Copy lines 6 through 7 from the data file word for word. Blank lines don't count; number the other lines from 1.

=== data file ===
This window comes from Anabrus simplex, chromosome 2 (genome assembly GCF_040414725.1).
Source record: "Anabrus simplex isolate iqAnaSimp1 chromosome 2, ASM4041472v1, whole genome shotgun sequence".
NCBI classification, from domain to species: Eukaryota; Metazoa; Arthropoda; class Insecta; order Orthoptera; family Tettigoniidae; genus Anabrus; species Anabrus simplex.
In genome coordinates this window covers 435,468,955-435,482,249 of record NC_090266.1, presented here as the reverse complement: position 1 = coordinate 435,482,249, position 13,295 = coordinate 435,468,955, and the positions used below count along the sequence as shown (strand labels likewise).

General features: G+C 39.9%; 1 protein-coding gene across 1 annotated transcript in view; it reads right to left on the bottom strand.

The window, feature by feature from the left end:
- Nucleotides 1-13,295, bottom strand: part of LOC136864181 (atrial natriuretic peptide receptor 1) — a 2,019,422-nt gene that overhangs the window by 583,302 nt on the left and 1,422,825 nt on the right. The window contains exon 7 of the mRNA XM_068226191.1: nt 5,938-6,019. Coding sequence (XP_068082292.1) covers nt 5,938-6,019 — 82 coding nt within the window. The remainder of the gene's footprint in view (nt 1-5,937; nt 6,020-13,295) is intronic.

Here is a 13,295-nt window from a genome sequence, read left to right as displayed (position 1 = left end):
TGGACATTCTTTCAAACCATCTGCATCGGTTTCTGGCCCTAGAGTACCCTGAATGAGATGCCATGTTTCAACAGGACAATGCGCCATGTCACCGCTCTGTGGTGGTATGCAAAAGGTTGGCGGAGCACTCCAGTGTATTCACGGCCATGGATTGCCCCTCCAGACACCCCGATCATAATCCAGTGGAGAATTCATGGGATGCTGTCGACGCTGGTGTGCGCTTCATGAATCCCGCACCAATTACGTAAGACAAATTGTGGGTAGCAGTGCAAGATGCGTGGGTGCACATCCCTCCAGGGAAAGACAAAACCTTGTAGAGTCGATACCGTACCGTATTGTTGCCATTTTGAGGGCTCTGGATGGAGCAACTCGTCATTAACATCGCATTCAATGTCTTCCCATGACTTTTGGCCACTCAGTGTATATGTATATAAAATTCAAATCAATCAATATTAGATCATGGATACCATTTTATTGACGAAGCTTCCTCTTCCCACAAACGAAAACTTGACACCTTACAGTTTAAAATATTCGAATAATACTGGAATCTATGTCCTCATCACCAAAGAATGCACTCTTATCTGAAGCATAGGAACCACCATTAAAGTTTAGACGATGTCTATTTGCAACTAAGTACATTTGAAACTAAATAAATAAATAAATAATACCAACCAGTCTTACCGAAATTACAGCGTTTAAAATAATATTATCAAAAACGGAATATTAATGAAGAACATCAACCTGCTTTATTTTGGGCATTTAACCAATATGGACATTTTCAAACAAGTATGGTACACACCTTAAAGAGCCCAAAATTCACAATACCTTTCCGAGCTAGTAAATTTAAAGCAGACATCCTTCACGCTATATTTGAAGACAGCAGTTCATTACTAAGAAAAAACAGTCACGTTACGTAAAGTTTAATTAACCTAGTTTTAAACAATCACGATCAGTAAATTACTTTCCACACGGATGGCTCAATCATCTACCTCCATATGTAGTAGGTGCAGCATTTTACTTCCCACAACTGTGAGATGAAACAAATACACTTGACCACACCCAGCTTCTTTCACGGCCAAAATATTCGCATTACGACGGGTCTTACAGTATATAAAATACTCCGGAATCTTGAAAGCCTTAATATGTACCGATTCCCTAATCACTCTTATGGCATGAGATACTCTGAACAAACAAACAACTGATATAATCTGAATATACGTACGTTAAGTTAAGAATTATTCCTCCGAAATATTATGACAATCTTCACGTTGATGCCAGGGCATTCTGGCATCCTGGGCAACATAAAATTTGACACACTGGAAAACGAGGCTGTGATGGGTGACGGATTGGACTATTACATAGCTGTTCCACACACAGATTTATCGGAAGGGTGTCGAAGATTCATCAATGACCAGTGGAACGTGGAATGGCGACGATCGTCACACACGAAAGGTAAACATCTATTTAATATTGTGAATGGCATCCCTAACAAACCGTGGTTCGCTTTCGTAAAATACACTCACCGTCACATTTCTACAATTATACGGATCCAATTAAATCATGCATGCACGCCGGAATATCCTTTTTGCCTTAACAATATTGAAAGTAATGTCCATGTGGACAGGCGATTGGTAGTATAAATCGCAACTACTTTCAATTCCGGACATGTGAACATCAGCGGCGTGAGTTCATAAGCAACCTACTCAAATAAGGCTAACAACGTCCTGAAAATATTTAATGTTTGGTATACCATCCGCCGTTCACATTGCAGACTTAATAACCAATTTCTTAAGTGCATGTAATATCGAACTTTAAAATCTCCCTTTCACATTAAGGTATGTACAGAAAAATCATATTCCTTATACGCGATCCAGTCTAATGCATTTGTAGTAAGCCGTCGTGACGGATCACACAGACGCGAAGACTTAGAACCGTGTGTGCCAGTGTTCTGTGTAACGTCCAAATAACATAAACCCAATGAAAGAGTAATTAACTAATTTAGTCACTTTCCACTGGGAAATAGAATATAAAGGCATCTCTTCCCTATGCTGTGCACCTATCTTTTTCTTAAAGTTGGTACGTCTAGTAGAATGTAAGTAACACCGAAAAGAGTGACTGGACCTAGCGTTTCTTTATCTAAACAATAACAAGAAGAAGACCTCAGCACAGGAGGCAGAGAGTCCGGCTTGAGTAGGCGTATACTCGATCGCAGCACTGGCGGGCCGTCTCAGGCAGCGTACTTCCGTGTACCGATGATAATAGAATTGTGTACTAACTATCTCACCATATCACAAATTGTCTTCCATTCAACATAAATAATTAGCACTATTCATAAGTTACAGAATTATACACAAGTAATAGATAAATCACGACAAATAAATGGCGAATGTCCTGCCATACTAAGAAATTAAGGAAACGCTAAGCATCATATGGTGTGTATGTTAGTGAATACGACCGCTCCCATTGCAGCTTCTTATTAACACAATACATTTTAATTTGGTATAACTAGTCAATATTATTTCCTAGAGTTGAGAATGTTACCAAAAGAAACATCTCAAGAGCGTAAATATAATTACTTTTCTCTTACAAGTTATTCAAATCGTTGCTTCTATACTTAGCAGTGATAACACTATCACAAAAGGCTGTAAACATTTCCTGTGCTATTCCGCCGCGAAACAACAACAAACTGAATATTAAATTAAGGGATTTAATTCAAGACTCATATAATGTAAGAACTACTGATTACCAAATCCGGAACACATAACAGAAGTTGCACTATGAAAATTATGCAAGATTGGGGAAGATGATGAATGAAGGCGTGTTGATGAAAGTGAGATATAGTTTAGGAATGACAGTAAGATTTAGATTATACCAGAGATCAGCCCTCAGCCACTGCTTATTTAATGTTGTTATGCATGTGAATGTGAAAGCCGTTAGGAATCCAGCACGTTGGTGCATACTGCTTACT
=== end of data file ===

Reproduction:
The window, feature by feature from the left end:
- Nucleotides 1-13,295, bottom strand: part of LOC136864181 (atrial natriuretic peptide receptor 1) — a 2,019,422-nt gene that overhangs the window by 583,302 nt on the left and 1,422,825 nt on the right. The window contains exon 7 of the mRNA XM_068226191.1: nt 5,938-6,019. Coding sequence (XP_068082292.1) covers nt 5,938-6,019 — 82 coding nt within the window. The remainder of the gene's footprint in view (nt 1-5,937; nt 6,020-13,295) is intronic.